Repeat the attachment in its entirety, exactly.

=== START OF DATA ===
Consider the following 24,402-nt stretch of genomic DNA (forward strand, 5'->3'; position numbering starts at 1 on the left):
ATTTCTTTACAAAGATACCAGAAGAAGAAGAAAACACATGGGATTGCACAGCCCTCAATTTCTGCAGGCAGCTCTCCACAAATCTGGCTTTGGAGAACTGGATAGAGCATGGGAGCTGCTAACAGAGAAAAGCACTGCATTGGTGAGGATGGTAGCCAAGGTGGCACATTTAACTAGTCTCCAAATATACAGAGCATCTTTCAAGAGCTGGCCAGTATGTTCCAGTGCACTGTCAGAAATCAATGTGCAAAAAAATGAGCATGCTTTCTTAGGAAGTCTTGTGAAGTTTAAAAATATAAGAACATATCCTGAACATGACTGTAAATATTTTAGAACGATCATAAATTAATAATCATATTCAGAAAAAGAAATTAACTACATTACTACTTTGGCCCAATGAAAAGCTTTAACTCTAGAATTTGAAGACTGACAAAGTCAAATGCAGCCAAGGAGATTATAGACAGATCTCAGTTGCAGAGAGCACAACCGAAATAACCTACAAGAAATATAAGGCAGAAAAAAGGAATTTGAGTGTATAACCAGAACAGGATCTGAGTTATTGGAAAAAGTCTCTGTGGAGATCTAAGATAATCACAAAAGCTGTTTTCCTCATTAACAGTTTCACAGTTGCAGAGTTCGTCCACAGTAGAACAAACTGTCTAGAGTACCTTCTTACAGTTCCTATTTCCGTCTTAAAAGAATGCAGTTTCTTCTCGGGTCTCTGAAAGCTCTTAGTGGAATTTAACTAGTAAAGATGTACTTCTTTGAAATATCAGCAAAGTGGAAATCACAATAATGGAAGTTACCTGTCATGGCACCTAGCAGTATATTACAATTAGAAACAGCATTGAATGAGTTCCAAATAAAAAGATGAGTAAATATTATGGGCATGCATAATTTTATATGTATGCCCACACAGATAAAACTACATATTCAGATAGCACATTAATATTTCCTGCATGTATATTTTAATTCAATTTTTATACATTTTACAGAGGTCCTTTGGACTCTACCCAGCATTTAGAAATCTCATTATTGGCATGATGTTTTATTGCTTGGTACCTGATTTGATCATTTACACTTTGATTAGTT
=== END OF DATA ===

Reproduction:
Consider the following 24,402-nt stretch of genomic DNA (forward strand, 5'->3'; position numbering starts at 1 on the left):
ATTTCTTTACAAAGATACCAGAAGAAGAAGAAAACACATGGGATTGCACAGCCCTCAATTTCTGCAGGCAGCTCTCCACAAATCTGGCTTTGGAGAACTGGATAGAGCATGGGAGCTGCTAACAGAGAAAAGCACTGCATTGGTGAGGATGGTAGCCAAGGTGGCACATTTAACTAGTCTCCAAATATACAGAGCATCTTTCAAGAGCTGGCCAGTATGTTCCAGTGCACTGTCAGAAATCAATGTGCAAAAAAATGAGCATGCTTTCTTAGGAAGTCTTGTGAAGTTTAAAAATATAAGAACATATCCTGAACATGACTGTAAATATTTTAGAACGATCATAAATTAATAATCATATTCAGAAAAAGAAATTAACTACATTACTACTTTGGCCCAATGAAAAGCTTTAACTCTAGAATTTGAAGACTGACAAAGTCAAATGCAGCCAAGGAGATTATAGACAGATCTCAGTTGCAGAGAGCACAACCGAAATAACCTACAAGAAATATAAGGCAGAAAAAAGGAATTTGAGTGTATAACCAGAACAGGATCTGAGTTATTGGAAAAAGTCTCTGTGGAGATCTAAGATAATCACAAAAGCTGTTTTCCTCATTAACAGTTTCACAGTTGCAGAGTTCGTCCACAGTAGAACAAACTGTCTAGAGTACCTTCTTACAGTTCCTATTTCCGTCTTAAAAGAATGCAGTTTCTTCTCGGGTCTCTGAAAGCTCTTAGTGGAATTTAACTAGTAAAGATGTACTTCTTTGAAATATCAGCAAAGTGGAAATCACAATAATGGAAGTTACCTGTCATGGCACCTAGCAGTATATTACAATTAGAAACAGCATTGAATGAGTTCCAAATAAAAAGATGAGTAAATATTATGGGCATGCATAATTTTATATGTATGCCCACACAGATAAAACTACATATTCAGATAGCACATTAATATTTCCTGCATGTATATTTTAATTCAATTTTTATACATTTTACAGAGGTCCTTTGGACTCTACCCAGCATTTAGAAATCTCATTATTGGCATGATGTTTTATTGCTTGGTACCTGATTTGATCATTTACACTTTGATTAGTT